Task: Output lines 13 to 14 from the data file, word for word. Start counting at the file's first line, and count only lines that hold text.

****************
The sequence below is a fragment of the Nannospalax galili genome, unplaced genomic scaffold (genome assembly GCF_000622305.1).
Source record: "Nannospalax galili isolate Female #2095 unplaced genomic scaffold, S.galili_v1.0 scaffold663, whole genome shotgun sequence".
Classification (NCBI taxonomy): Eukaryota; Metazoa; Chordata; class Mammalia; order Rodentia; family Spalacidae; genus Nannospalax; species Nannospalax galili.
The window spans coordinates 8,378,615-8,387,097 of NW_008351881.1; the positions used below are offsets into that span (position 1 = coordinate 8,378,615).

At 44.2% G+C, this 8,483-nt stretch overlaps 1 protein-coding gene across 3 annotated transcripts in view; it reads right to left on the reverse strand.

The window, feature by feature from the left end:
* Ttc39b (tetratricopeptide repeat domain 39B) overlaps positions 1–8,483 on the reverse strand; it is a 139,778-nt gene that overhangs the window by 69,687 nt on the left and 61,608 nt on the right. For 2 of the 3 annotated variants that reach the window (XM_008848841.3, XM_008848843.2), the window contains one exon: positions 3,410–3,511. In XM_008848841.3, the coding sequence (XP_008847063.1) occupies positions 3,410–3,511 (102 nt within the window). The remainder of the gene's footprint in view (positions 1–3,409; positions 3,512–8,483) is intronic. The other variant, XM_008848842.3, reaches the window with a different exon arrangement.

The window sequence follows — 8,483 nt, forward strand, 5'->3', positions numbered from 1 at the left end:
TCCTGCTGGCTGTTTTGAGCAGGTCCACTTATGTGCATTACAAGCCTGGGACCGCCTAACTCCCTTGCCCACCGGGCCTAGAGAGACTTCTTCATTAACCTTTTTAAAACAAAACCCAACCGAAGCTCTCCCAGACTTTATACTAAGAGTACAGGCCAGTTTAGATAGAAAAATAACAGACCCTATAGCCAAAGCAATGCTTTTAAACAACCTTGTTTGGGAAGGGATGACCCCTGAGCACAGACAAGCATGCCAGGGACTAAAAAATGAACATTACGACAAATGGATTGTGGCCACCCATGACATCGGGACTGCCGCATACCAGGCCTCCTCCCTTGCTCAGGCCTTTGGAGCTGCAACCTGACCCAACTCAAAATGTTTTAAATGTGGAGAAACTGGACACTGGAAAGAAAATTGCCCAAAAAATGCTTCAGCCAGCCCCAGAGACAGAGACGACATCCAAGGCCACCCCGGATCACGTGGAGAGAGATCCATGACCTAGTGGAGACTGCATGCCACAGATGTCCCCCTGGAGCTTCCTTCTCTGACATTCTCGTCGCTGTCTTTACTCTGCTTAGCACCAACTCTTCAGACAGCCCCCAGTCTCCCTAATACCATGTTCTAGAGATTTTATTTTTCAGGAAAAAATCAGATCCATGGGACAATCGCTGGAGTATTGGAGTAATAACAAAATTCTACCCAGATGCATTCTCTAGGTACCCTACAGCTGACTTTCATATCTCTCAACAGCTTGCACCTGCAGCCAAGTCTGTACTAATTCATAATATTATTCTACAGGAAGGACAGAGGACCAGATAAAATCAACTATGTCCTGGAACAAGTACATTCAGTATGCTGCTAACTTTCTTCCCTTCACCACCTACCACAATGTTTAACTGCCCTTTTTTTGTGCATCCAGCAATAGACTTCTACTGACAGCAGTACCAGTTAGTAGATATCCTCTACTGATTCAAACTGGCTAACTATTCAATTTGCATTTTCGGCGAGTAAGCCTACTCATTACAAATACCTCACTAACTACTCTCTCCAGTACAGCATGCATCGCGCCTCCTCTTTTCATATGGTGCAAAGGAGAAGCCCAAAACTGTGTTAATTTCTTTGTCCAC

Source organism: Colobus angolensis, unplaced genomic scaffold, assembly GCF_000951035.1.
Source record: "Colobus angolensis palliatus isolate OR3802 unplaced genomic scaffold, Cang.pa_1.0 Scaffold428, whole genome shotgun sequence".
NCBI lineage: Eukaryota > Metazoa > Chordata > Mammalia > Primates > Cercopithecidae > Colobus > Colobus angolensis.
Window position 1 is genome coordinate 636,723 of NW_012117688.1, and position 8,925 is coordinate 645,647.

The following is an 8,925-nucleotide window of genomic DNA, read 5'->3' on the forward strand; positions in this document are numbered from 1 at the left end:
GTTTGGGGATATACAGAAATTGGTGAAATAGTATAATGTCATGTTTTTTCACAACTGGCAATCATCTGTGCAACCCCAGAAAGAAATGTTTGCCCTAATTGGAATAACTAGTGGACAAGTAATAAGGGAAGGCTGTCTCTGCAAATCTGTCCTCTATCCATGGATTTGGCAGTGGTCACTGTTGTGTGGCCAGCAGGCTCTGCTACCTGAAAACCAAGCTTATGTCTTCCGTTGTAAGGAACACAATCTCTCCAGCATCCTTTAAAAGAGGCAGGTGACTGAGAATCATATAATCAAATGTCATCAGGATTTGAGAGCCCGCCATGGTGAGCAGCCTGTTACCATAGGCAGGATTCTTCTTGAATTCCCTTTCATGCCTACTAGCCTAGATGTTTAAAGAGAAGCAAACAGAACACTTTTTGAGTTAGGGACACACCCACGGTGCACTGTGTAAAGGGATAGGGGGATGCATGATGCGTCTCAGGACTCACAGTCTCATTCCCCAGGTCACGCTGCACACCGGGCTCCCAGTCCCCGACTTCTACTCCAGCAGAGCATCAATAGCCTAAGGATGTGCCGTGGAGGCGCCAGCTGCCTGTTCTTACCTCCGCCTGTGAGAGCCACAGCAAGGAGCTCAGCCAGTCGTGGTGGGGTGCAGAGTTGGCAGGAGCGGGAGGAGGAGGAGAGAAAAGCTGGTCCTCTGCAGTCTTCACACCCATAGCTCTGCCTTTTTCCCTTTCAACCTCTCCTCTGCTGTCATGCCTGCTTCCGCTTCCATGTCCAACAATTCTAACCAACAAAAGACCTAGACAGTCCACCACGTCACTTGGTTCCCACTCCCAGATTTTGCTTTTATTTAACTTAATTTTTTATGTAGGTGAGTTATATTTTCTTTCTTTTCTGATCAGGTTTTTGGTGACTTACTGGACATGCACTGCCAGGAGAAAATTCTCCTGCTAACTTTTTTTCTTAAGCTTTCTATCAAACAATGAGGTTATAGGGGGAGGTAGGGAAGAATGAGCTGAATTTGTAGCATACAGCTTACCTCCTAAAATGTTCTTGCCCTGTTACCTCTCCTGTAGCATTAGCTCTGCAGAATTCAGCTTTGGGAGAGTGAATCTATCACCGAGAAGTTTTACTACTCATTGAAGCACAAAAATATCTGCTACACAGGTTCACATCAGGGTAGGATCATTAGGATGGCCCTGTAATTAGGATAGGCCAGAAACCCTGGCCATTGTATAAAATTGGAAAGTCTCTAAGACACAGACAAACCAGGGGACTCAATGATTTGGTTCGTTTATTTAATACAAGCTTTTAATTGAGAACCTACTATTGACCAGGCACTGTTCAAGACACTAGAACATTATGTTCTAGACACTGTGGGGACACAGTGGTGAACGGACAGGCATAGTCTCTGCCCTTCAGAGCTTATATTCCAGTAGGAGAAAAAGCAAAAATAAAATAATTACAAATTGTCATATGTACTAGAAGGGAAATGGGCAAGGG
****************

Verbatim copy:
Window position 1 is genome coordinate 636,723 of NW_012117688.1, and position 8,925 is coordinate 645,647.

The following is an 8,925-nucleotide window of genomic DNA, read 5'->3' on the forward strand; positions in this document are numbered from 1 at the left end: